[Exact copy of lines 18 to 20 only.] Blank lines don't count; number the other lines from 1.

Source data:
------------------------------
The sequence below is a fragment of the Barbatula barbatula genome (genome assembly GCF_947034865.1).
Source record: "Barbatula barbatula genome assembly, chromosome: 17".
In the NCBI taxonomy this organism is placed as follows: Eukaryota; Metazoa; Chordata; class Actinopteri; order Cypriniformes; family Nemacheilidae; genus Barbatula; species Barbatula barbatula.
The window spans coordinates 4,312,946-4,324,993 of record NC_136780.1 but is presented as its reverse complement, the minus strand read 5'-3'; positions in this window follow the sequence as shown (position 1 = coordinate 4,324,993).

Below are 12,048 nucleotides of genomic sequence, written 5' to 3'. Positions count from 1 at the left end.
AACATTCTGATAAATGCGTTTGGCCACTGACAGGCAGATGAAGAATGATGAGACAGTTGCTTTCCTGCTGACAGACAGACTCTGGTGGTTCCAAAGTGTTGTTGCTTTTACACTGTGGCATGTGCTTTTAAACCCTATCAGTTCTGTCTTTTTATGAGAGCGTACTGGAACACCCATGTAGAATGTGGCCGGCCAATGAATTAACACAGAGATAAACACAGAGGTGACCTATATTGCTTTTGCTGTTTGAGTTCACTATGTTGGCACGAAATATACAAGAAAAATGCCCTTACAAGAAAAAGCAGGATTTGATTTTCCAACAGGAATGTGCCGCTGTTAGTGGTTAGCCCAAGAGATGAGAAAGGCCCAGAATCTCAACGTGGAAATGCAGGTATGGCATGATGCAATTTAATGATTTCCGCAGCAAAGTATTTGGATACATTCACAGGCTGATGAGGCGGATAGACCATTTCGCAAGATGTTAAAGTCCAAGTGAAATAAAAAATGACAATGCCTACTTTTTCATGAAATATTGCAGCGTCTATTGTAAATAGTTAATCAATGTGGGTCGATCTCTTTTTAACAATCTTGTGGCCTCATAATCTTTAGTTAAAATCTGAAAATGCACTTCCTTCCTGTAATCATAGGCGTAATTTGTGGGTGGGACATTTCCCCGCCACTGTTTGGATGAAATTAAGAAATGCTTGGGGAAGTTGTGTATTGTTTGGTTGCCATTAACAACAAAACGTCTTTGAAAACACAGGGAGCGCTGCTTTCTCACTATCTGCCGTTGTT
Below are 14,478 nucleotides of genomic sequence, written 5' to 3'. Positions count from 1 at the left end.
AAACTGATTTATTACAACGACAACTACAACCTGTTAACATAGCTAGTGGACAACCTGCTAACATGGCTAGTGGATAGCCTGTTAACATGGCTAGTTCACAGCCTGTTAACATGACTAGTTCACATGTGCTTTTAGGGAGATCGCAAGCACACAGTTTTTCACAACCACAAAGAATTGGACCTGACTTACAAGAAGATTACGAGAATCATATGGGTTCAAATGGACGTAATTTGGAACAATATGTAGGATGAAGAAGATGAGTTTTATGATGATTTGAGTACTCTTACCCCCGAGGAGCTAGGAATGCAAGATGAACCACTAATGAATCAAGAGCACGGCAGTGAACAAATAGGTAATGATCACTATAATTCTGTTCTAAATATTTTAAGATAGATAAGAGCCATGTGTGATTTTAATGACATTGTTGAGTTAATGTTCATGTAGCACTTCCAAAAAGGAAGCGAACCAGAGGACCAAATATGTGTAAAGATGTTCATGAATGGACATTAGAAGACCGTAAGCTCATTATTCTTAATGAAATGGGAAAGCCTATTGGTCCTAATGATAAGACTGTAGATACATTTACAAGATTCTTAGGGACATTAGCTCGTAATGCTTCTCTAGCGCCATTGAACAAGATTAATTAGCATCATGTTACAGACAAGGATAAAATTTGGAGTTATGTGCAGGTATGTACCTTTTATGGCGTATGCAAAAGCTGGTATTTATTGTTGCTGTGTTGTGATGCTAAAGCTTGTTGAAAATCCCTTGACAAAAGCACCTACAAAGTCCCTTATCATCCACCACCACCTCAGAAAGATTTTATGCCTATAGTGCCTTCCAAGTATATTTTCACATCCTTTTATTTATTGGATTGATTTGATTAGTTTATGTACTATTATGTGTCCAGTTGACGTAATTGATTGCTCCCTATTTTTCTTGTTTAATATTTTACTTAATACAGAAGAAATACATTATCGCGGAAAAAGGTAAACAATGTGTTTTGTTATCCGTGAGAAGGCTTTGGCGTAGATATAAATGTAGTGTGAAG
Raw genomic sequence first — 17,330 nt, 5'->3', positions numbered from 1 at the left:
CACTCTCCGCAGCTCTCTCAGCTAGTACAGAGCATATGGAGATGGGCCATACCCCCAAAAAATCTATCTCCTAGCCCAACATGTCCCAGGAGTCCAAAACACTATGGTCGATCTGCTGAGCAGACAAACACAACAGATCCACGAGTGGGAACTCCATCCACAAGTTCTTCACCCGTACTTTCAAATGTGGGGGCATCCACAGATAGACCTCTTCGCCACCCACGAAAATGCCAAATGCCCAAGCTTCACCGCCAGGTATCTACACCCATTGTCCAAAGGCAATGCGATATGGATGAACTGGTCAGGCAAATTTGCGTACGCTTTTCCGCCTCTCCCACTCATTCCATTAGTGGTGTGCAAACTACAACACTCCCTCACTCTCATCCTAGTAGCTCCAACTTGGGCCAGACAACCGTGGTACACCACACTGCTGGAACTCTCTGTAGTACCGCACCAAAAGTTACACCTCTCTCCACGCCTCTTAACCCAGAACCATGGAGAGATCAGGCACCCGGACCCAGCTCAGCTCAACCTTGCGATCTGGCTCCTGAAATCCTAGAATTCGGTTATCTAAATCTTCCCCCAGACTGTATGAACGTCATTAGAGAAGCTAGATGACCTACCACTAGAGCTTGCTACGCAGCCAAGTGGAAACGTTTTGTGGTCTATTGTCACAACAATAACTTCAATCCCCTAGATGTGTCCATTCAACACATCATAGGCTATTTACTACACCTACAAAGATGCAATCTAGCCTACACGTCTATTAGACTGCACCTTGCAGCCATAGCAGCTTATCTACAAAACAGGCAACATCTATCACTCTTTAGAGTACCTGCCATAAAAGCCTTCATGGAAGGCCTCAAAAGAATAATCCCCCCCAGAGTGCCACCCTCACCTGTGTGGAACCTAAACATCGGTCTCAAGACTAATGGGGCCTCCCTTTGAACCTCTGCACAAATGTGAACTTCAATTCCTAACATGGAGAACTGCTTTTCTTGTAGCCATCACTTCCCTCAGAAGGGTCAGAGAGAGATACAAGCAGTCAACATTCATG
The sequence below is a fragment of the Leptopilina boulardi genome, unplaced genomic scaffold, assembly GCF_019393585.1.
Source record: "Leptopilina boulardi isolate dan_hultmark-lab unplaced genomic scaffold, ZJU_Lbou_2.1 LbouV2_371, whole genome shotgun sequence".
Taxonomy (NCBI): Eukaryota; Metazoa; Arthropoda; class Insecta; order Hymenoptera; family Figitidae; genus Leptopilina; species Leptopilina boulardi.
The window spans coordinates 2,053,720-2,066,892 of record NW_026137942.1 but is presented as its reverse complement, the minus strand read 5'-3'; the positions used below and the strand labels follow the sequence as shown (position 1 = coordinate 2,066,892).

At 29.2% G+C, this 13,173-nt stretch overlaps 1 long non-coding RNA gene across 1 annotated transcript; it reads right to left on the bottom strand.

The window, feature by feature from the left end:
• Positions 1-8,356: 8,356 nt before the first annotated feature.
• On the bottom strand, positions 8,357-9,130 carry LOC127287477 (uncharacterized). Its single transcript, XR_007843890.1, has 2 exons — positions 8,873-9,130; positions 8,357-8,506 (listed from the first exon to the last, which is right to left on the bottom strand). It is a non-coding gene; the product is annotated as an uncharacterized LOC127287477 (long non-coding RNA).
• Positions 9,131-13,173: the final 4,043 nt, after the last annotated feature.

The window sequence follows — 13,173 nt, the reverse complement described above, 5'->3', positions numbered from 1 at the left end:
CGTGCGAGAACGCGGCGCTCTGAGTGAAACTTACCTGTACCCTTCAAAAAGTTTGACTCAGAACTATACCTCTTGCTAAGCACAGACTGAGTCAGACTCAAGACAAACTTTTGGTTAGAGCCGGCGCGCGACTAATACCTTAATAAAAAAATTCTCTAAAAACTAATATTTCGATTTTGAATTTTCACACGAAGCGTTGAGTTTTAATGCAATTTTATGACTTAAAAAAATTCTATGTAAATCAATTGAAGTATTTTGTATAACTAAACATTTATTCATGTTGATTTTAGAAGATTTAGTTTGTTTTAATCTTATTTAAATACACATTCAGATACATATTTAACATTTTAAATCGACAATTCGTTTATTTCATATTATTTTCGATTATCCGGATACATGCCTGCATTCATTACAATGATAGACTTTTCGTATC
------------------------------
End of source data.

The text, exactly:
• On the bottom strand, positions 8,357-9,130 carry LOC127287477 (uncharacterized). Its single transcript, XR_007843890.1, has 2 exons — positions 8,873-9,130; positions 8,357-8,506 (listed from the first exon to the last, which is right to left on the bottom strand). It is a non-coding gene; the product is annotated as an uncharacterized LOC127287477 (long non-coding RNA).
• Positions 9,131-13,173: the final 4,043 nt, after the last annotated feature.

The window sequence follows — 13,173 nt, the reverse complement described above, 5'->3', positions numbered from 1 at the left end: